Grooming a Belgian Tervuren's luxurious fur isn't as intense as you might expect it to be. His harsh double coat naturally repels dirt, so unless he rolls in something stinky—which is absolutely a possibility—he won't need many baths.

A weekly thorough line brushing (in which you hold the hair up while you brush to get the undercoat) should be enough most of the time. Use those weekly brushings as an opportunity to bond and keep an eye on his ear health (cleaning as needed), dental health, and nails (which should be trimmed if you hear them tapping on the floor).

Tervs are extremely responsive to reward-based training, although they're such tremendous problem solvers that it can be a challenge to keep ahead of them. Training him with positive reinforcement techniques and giving him consistent cues he can understand will win this dog's trust and respect. And when you have that, he'll do anything you ask.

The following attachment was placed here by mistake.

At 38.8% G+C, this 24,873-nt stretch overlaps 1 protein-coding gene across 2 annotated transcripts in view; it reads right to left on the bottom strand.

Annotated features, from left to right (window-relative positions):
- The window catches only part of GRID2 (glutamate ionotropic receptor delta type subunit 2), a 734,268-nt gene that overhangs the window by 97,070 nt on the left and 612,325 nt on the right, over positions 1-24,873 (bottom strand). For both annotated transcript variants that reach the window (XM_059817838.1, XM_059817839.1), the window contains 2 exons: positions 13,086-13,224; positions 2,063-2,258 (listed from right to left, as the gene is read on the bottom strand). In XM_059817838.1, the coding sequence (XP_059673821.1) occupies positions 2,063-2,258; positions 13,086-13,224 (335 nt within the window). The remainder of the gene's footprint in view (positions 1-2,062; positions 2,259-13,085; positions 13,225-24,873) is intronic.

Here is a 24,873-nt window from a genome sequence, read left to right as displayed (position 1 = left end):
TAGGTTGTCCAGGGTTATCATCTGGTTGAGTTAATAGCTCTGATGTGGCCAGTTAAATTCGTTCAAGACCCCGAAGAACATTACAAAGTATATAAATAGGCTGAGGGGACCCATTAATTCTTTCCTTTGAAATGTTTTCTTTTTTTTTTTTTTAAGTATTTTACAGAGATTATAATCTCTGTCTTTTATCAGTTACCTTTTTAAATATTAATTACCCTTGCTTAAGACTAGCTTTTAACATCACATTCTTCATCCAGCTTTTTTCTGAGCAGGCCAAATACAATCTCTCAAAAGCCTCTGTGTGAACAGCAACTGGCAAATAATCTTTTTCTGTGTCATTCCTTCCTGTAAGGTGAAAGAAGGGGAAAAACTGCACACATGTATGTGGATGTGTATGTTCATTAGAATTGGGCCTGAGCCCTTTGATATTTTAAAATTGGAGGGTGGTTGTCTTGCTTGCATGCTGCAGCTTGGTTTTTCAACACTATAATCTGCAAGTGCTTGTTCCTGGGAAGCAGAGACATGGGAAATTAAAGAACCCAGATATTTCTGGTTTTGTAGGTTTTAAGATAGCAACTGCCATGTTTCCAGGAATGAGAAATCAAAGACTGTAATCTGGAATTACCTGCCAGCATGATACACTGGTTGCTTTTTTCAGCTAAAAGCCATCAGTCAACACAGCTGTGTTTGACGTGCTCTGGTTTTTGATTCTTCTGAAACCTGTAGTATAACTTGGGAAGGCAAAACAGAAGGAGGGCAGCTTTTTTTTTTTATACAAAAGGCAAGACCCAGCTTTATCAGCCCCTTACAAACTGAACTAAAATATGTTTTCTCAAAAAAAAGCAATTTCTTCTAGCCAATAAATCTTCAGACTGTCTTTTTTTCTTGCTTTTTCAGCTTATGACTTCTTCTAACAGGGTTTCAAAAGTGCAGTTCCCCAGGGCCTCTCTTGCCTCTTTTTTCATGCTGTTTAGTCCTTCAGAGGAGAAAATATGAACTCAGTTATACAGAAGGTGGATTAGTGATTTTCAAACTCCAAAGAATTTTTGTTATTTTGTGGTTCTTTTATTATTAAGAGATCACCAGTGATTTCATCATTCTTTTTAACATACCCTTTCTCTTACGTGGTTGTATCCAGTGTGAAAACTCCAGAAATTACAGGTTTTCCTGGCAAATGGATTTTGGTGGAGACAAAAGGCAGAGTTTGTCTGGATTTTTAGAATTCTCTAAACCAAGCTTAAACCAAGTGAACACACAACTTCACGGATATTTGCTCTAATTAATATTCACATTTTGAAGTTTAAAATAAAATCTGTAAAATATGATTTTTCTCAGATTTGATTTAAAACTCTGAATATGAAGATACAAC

And when it comes to tricks, Eldredge says to be prepared for him to take what you've taught him to the next level: "You teach your dog to shake, and he moves on to 'high five' on his own."


While they're a pretty healthy breed overall, there are a few conditions you want to make sure your Belgian Tervuren breeder has screened for. The American Belgian Tervuren Club recommends a hip evaluation, elbow evaluation, thyroid evaluation, and ophthalmologist evaluation.